Elastomeric pump

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Elastomeric pumps - also called balloon pumps - are usually used in the medical field to administer liquid drugs such as local anesthetics, Analgesics, cytostatics or antibiotics (depending on the therapy).

The required pressure for administrating the drug comes from the elastomeric layer that is molded inside the pump. When the pump is filled the layer is stretched. The elastic constriction drives the liquid through the tubing and eventually through a flow restrictor out into the patient connection. The pressure is consistent until near the end of the infusion, when there will usually be a pressure spike resulting in a higher flow rate. The accuracy of the flow rate is controlled by a flow restrictor (glass capillary or steel cannula) that is molded into the tubing of the system or placed within the elastomeric reservoir. Elastomeric pumps do not require any electricity and are not gravity driven. When placed above or below the patient, flow rate is typically increased or decreased slightly (head height effect). Filling the pump is done manually through a one-way valve using a syringe or peristaltic repeater pump. Elastomeric pumps are maintenance free and run independently without any electronics, and are single-use disposable.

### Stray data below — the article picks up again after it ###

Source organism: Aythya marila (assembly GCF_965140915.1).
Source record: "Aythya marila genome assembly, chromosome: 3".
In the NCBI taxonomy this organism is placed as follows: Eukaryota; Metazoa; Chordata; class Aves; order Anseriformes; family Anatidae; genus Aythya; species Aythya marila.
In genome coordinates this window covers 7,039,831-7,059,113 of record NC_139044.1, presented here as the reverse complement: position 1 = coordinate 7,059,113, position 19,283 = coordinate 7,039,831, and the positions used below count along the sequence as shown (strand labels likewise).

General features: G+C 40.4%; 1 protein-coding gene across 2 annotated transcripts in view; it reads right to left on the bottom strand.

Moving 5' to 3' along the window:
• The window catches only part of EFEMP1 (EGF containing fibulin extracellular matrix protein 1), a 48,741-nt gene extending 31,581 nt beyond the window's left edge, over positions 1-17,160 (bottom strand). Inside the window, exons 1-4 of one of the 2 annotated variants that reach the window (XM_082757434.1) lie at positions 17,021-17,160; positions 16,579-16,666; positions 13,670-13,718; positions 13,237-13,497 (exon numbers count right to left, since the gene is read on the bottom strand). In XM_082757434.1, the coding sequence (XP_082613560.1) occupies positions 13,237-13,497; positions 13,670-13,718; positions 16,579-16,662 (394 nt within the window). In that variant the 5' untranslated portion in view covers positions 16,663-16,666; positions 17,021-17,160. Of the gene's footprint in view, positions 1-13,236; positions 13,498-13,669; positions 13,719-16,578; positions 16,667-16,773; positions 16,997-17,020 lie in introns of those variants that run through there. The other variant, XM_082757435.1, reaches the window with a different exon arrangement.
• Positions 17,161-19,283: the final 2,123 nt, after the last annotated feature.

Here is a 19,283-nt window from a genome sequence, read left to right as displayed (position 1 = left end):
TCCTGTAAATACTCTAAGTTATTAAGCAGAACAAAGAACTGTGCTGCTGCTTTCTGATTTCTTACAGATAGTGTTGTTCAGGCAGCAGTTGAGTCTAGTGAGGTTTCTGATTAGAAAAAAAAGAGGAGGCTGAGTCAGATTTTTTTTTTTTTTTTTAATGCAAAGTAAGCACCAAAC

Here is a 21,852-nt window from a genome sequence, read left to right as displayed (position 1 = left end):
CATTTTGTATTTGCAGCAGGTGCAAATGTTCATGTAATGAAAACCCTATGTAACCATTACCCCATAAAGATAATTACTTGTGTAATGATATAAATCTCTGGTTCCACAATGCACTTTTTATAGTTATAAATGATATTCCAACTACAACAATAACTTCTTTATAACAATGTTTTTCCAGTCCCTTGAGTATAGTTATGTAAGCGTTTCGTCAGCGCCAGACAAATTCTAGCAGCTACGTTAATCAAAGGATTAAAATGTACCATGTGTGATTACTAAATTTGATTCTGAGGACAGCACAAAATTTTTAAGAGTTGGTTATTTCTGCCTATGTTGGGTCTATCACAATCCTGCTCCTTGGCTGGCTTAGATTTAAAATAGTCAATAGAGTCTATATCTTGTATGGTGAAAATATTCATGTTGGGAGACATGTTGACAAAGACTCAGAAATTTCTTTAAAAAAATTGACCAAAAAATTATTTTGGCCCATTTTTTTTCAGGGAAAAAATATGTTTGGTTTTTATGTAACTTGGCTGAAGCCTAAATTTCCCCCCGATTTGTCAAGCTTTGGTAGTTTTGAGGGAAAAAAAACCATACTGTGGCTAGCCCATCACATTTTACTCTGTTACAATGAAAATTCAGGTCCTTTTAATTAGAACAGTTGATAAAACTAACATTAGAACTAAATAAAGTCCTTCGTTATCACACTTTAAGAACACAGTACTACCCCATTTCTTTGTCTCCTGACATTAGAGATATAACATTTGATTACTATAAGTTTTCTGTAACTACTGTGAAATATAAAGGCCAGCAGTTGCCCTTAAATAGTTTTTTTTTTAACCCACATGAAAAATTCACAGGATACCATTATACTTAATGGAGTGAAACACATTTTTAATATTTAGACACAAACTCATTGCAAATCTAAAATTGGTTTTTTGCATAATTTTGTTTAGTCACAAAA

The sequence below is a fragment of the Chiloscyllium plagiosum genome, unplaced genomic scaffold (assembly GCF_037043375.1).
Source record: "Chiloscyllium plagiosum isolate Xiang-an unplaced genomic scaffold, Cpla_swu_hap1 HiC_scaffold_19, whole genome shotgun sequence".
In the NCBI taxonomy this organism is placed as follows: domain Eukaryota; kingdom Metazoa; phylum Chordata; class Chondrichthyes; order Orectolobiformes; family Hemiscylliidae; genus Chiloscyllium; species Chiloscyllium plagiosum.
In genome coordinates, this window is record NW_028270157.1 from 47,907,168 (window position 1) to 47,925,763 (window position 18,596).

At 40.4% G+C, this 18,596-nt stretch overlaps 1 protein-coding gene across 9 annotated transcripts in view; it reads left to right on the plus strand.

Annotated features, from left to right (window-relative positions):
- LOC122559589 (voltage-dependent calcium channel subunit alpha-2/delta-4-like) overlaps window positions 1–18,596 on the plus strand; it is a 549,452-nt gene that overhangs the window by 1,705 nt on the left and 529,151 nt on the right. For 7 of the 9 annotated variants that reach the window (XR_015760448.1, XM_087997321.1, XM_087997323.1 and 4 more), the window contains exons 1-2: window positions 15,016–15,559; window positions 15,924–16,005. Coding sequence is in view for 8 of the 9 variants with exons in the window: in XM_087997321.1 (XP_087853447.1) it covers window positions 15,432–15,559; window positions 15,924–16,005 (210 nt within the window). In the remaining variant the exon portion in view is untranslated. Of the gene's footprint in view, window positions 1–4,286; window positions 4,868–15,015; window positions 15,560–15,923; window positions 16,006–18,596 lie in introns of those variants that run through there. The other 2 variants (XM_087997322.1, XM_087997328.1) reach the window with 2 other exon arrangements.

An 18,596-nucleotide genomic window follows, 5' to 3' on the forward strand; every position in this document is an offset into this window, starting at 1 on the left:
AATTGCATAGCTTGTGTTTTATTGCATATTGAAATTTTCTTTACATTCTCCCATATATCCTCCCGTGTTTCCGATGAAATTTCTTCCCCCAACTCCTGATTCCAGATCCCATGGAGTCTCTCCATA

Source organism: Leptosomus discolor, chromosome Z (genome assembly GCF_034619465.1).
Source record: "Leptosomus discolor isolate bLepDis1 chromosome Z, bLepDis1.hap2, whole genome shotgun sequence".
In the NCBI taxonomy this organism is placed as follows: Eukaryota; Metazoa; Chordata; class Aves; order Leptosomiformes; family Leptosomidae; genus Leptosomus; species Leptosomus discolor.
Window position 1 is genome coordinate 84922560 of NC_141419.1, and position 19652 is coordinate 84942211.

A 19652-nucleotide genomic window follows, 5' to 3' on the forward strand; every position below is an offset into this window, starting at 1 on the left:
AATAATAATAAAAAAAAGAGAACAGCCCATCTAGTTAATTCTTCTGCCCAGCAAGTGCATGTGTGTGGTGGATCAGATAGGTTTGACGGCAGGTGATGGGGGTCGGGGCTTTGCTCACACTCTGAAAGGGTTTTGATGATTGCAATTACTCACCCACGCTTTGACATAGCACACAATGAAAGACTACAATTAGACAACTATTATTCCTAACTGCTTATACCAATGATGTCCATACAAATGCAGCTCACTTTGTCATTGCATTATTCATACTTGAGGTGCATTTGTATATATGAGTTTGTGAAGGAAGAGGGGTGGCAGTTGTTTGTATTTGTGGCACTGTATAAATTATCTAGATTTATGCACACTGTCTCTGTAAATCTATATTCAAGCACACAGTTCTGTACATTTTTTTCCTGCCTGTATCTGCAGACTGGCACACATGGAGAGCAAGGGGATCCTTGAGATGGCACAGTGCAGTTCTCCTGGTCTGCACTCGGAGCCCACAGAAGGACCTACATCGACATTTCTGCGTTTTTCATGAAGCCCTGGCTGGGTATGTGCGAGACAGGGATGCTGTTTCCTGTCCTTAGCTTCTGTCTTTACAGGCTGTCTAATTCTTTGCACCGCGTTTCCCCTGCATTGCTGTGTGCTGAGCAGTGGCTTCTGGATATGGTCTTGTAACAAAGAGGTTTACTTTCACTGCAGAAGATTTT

Depending on the pumps's size the drug inside the pump can be delivered over a time spread varying between thirty minutes to seven days.

This type of pump is ideal for outpatients or patients that require a high level of mobility.